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New Orleanians spice up facemask fashion


NEW ORLEANS — New Orleanians know a thing about style, imagination, color and flare, so is it really surprising that masks with unique styles are taking off as the COVID-19 pandemic continues?

Along Magazine street Wednesday, masks were as common as closed signs but as Devin Ricks, rocking a Saints mask, points out — if you’ve got to cover your face, best to make a statement.

“Oh yea. We gotta represent,” said Ricks, speaking with WWLTV’s Paul Dudley. “We are a championship team and a championship city.”

With more and more requirements for masks and face covers, the demand has skyrocketed for ones that are more comfortable and a bit more fashion-forward.

“If that’s all we have to do is wear a mask and stay safe, let’s do it,” said Bryan Batt with Hazelnut on Magazine. “But we’ve got to do it in style.”

Batt says they’ve been getting calls like crazy and shipments are now on the way.

“Since we always have a sense of community and sense of fun we decided at Hazelnut to do some fun masks,” said Batt. “So we have the Veuve Clicquot , the Hermes, the New Orleans toile and the map of New Orleans.”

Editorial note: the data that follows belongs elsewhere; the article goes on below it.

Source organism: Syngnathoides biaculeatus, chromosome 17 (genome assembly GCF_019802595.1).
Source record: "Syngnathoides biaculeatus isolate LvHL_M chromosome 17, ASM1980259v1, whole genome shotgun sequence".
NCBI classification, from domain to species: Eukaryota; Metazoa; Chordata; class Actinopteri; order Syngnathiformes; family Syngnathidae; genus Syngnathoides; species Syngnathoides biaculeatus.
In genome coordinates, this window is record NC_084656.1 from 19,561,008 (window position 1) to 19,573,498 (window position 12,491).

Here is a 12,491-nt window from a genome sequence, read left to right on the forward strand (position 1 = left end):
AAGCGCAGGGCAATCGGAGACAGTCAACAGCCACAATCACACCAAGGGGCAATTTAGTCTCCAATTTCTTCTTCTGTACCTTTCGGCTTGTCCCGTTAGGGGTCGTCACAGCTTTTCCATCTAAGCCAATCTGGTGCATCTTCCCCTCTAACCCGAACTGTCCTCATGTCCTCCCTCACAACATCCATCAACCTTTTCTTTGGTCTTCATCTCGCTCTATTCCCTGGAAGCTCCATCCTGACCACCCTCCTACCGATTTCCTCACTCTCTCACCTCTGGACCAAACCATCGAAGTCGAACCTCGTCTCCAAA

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Many people have also been making masks from home including nurse and member of the baby dolls of Mardi Gras, Christina Bragg. 

“I am a nurse, and I actually work from home now. I was thinking about what I could do to be a little bit more useful since I am not on the front lines,” said Bragg. “So, I started making masks for family and friends. I sell masks, and I use the proceeds to make masks for baby dolls.”

The idea of wearing a mask might seem new but Julianne Lagniappe has been making and selling masks since Burning Man 10 years ago.

“There are dust storms out there, but you still got to dance,” said Lagniappe. 

Wednesday, inside her Uptown studio, she has scraps of spandex she’s been collecting for years. The $20 to $50 per mask has added a bit of stability during rocky times. Now she’s paying it forward.

“I’ve donated several masks to burlesque performers doing online gigs — as well as musicians, so they can wear their mask and still play their saxophone,” said Lagniappe. 

It’s important to know that reusable masks aren’t as effective as N-95s, but the CDC says they do help. Remember to always wear the mask over your nose and mouth.

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